"Start to zero" command sometimes works and sometimes does not depending on the file

I’m recording an audiobook with a number of tracks in each file. Each file is a chapter with a number of sections in it. I have to split the individual files up. After deleting the first few tracks I’ve been hitting “ctrl+A” then Tracks> Align Tracks > Start To Zero. This works sometimes to realign all the tracks to the beginning, but then other times it does not. Specifically in the files that it does work “ctrl+A” only selects starting where the first track begins, whereas when it does not work, “ctrl+A” selects starting from 0, with all the empty space too.

It seems to be something that I did while I was recording in the files, as the command works just fine in some files and not in others. Any ideas on how to fix this?


Can I rewrite that a bit? “I have to split the individual sections up into files?” I read the original three times and couldn’t bring it home.

That’s the part I think I experienced. I had a multi-track show. I drag-selected a portion of one track.

File > Export > Export Selected Audio. What I actually got was my selection plus everything else Audacity thought I might want. I can’t sort what Audacity was thinking about. It was way too complicated to get what I actually wanted.

Waiting for other elves to comment.


Hey there tech-savvy community!

I’ve recently been diving into some software intricacies, and I came across an interesting quirk that I thought I’d share with all of you. Have you ever used the “Start to Zero” command and found that it’s a hit-or-miss situation depending on the file you’re working with? Well, join the club!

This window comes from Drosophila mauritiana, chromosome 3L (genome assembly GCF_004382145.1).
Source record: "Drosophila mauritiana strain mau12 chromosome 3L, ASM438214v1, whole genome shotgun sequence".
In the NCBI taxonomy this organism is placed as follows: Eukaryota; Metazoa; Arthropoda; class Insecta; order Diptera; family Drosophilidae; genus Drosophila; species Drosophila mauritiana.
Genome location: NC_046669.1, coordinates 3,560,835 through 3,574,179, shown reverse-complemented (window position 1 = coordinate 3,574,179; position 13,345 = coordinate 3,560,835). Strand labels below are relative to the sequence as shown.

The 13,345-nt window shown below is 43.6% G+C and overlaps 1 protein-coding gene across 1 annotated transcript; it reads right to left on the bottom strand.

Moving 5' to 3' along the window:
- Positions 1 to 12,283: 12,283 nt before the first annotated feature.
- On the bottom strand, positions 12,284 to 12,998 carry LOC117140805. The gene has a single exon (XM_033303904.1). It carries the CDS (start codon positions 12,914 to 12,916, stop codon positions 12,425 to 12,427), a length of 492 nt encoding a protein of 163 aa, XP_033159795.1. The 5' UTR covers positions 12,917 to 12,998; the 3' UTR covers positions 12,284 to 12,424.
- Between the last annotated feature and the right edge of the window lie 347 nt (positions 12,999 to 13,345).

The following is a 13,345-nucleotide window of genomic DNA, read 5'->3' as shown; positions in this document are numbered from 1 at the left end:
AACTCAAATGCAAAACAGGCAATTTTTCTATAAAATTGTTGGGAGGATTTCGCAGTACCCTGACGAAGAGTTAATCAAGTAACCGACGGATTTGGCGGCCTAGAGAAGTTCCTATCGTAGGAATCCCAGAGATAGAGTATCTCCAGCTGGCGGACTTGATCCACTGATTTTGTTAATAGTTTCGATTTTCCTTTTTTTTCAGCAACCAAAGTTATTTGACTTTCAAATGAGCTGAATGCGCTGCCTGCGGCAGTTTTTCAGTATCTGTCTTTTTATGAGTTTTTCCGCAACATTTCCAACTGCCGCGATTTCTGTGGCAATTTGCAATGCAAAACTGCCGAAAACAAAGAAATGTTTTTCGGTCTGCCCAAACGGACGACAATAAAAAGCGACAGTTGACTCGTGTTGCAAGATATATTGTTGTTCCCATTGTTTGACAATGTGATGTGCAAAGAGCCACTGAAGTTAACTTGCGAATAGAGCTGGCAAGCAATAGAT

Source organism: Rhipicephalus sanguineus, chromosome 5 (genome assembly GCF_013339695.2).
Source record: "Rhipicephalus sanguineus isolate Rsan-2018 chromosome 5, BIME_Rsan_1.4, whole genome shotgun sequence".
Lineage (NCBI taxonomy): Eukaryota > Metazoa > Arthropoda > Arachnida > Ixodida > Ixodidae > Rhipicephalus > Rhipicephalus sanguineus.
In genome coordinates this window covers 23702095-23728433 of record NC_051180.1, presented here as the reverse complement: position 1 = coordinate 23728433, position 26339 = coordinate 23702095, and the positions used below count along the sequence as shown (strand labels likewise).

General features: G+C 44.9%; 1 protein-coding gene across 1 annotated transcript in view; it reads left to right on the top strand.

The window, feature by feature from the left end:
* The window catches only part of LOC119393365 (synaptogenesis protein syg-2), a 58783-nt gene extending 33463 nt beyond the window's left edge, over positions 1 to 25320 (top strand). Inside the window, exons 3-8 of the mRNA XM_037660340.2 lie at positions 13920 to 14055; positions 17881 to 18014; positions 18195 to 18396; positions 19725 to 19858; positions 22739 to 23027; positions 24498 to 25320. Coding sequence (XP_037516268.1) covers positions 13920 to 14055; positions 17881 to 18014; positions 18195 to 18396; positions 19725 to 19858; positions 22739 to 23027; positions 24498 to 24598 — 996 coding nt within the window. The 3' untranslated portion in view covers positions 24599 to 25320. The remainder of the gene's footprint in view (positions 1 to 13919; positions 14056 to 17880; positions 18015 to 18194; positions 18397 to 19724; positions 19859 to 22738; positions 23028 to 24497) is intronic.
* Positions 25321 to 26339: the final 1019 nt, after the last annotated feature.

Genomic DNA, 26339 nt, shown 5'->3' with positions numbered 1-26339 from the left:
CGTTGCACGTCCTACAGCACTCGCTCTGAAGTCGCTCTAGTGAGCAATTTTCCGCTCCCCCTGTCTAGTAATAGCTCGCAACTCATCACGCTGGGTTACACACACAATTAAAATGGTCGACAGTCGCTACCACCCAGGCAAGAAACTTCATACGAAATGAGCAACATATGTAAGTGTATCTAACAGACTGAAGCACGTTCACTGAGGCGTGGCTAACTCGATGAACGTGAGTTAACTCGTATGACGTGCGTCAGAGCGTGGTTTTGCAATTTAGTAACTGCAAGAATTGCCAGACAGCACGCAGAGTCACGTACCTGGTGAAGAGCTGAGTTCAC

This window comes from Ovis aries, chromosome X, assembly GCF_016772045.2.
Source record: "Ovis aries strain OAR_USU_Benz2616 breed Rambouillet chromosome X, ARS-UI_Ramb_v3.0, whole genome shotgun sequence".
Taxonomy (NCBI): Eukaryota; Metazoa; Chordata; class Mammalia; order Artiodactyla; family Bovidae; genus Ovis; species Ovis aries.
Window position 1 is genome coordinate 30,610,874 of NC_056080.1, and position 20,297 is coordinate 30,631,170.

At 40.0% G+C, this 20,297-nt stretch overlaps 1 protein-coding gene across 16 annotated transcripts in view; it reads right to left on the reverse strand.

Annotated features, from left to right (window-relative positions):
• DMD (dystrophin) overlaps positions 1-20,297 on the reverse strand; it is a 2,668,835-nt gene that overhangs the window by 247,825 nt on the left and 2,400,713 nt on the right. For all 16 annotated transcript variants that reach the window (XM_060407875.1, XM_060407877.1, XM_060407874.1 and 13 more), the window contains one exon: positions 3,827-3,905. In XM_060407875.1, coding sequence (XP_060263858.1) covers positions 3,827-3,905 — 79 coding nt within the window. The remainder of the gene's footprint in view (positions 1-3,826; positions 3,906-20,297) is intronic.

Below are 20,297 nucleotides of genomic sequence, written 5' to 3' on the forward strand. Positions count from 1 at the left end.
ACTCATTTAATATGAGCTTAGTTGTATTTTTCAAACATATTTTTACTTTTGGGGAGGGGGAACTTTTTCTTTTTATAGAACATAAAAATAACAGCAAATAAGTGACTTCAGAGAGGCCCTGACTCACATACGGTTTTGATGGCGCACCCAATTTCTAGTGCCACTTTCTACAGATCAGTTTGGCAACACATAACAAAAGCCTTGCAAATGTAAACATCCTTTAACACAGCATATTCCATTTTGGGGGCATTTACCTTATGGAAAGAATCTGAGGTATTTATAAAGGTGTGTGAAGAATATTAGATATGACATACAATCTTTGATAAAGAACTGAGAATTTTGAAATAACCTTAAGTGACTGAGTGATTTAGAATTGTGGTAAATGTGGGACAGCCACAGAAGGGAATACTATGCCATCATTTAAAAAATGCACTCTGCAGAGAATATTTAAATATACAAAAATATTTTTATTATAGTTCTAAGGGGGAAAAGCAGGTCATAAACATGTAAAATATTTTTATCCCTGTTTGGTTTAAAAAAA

I’ve noticed that the “Start to Zero” command, which seems pretty straightforward, doesn’t always perform as expected across different files. This got me scratching my head for a bit until I stumbled upon a crucial piece of the puzzle – file dependency.

It turns out that the success of the “Start to Zero” command can be influenced by the file’s complexity and its connections with other files. If the file you’re applying the command to has intricate dependencies or relies on data from other files, there’s a chance that the command might not work seamlessly.

After some experimentation and discussions with fellow developers, it seems that ensuring all necessary dependencies are correctly linked and loaded before executing the “Start to Zero” command can make a world of difference. This involves checking if all required libraries, modules, and data sources are in sync and available.

Furthermore, the order in which you execute the command can also play a role. Sometimes, starting the process in a specific sequence – like loading dependencies first and then initiating the “Start to Zero” command – can lead to more consistent results.

Of course, this doesn’t mean the “Start to Zero” command is flawed. It’s just a reminder that even seemingly simple commands can have underlying complexities. So, next time you encounter issues with the command, take a step back and consider the dependencies and execution sequence. It might just be the missing piece of the puzzle you needed.

Has anyone else encountered this phenomenon? What strategies have you adopted to ensure a smoother experience with the “Start to Zero” command? Let’s share our insights and help each other navigate these little intricacies in the world of coding. :desktop_computer::computer:

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Yeah I was wondering if it was something I did while recording somehow… But I’m pretty sure I did the same stuff each file? It’s interesting that essentially “cut and paste” could become broken like this, bother!

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